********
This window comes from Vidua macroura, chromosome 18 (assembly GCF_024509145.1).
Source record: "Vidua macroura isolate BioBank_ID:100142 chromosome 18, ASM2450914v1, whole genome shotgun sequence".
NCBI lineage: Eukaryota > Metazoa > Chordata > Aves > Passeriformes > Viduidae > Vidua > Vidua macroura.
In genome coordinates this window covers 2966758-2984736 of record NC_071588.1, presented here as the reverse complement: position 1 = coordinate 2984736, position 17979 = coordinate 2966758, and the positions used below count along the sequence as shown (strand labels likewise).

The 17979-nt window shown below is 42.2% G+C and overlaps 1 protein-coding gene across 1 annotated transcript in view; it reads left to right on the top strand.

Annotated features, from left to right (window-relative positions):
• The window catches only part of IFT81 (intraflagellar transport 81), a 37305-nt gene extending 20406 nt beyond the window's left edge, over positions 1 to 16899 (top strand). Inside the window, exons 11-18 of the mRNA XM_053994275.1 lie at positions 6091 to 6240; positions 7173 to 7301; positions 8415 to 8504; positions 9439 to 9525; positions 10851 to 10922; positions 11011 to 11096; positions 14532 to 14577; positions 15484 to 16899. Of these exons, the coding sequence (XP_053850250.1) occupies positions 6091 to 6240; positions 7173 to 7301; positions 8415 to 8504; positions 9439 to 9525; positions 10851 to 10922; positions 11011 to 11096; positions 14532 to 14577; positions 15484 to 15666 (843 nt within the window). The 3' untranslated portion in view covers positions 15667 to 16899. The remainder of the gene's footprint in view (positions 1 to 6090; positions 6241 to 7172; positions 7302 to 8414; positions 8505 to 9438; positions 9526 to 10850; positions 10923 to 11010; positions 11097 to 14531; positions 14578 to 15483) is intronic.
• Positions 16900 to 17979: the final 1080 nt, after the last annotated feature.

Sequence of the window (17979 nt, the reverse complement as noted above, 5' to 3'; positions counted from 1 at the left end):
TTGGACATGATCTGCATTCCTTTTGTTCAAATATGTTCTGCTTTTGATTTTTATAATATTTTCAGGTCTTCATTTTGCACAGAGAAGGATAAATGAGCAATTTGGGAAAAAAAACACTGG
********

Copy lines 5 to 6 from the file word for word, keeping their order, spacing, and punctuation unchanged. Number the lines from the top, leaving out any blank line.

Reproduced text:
The 17979-nt window shown below is 42.2% G+C and overlaps 1 protein-coding gene across 1 annotated transcript in view; it reads left to right on the top strand.

Annotated features, from left to right (window-relative positions):